The success of Shazam! is proof that Warner Bros. needs to trust in the essential essence of DC Comics' characters and not turn everything into a "grim and gritty" revision like Titans. While the DC Universe series has proven the most popular of the streaming service's original shows so far, it would be foolish to credit the show's success purely to its mature themes and dark storyline.
The question of how deeply DC Comics' adaptations into live-action films and television should delve into darkness has been a matter of debate since the success of Christopher Nolan's Dark Knight trilogy and the subsequent production of Man of Steel with Zack Snyder. While Snyder is a popular director with a rabid fan base, many comics fans and general audiences were unimpressed with his Dark Knight Returns influenced take on Superman and Batman. As a result, the DC Extended Universe is now diversifying its tone with movies like Shazam!, with directors tackling those projects they are passionate about rather than being beholden to a single aesthetic or strict continuity.
The same issues dominated the Arrowverse - the shared universe made up of various DC Comics inspired series on the CW network. Many Arrowverse storylines were sidelined due to Warner Bros. efforts to prevent brand dilution, such as allowing two versions of the Suicide Squad to exist simultaneously. Warner Bros. also originally encouraged the series to maintain the same serious tone with little sense of individuality. Thankfully, it seems that Warner Bros. has learned from their mistakes and now the new series on DC Universe are being allowed to be their own thing, even deviating from their source material, as in the case of Titans.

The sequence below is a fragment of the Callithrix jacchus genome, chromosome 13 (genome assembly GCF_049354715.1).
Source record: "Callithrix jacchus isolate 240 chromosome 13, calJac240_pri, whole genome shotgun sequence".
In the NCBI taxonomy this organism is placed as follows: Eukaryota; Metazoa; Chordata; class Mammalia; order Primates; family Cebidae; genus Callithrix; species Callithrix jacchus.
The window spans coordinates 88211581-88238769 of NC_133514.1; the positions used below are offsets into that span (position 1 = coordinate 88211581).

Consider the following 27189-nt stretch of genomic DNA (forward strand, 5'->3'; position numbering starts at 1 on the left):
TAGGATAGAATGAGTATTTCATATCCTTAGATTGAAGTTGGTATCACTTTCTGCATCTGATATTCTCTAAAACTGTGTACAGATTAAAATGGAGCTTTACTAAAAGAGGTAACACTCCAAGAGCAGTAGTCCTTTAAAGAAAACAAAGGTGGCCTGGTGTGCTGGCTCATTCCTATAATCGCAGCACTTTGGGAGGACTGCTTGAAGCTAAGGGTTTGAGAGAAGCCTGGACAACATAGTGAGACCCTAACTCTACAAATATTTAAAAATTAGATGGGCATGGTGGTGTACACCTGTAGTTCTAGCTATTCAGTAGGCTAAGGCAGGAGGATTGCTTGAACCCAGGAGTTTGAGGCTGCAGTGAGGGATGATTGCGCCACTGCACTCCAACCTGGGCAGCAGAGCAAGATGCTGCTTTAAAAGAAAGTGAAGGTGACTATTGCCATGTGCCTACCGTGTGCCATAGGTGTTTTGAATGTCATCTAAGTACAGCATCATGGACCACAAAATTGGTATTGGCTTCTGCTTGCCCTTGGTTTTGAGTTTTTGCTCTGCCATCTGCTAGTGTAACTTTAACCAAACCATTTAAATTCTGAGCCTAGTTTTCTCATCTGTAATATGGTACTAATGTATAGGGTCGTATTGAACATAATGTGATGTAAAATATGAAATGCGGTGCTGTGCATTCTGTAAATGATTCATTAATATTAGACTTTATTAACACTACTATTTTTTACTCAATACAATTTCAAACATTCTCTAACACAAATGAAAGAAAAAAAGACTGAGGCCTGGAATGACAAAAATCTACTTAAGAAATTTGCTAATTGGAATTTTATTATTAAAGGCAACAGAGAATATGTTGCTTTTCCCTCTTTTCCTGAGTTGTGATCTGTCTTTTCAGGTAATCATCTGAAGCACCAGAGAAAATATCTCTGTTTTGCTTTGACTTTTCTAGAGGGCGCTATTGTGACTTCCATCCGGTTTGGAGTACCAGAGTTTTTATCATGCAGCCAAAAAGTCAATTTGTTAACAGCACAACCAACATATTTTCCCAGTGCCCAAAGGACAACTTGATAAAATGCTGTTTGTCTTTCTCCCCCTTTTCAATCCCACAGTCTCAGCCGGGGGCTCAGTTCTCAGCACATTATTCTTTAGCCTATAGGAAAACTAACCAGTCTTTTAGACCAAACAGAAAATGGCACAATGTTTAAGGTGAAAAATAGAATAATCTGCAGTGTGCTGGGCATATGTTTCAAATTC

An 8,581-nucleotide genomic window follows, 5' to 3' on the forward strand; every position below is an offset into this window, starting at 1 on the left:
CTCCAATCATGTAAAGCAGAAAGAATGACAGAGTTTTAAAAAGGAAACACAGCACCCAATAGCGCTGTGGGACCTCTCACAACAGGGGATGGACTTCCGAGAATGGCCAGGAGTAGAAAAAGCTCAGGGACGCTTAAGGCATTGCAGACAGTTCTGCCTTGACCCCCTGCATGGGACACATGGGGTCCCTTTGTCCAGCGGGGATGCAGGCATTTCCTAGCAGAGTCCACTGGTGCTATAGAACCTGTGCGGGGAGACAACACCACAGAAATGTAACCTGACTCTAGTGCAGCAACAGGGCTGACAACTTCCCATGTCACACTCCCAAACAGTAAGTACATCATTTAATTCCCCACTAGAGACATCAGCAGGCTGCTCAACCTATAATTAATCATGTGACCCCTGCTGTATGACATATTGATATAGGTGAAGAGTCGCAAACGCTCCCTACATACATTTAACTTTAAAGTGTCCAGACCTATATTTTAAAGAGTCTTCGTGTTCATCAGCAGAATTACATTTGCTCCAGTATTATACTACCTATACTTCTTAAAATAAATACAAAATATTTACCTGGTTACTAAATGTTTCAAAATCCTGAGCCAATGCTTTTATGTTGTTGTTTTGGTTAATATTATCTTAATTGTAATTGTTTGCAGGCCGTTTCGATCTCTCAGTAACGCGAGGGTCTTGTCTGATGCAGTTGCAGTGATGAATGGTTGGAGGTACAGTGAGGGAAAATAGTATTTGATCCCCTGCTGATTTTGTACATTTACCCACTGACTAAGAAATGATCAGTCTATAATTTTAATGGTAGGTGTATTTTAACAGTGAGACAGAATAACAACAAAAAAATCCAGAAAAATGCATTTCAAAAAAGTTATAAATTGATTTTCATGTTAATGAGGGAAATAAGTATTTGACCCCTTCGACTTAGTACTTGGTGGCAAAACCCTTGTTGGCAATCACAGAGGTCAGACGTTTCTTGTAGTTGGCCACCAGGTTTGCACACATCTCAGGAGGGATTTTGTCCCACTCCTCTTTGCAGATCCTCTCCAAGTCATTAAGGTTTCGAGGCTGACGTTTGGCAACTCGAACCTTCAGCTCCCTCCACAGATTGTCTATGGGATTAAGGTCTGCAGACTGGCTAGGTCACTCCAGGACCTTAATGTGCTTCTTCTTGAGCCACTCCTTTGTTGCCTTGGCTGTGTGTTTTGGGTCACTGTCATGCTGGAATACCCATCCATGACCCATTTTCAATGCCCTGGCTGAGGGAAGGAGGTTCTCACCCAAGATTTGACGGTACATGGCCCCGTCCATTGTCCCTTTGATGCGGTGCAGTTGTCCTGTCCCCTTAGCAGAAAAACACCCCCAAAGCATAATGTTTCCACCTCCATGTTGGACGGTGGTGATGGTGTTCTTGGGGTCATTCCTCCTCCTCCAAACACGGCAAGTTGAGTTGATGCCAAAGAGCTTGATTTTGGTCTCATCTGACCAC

- This Page: Shazam! Lightened-U The DCEU
- Page 2: How Levity Saved The Arrowverse
Shazam! Lightened-Up The DCEU
While Wonder Woman and Aquaman both took a lighter approach than Snyder's vision, Shazam! shows the true tonal flexibility of DC Comics movies. Ignoring the strong visual metaphor of a hero whose chest emblem literally glows, Shazam has been considered an even more incorruptible champion of goodness and decency than Superman in the comic books and cartoons for decades.
While it isn't impossible to do a "grim-and-gritty" take on Shazam (Alan Moore did a wonderful deconstruction of the concept with his revival of Miracleman, for instance), the character does not lend itself well to traditional reimaginings of how "modern" superheroes should act. Take for instance, the classic superhero ethic against killing an enemy and the argument this is unrealistic. While it is believable an Amazon warrior might kill or that Arthur Curry would use lethal force in defense of his kingdom, most audiences could never accept Shazam casually killing someone. Ignoring the distastefulness of a child killing, it just grinds too far against the grain of the established orthodoxy of the character from the comics. The Wisdom of Solomon can always find a better way.
The creative team behind Shazam! understood this and stayed true to the character's original concept as a children's power fantasy - the twin dreams of being an adult and having superpowers. The child's view of the world and the sheer joy of that wish coming true infuses every frame of Shazam's run time. Attempting to ground that narrative in reality would only serve to kill the core concept of the character.
Page 2 of 2: How Levity Saved The Arrowverse
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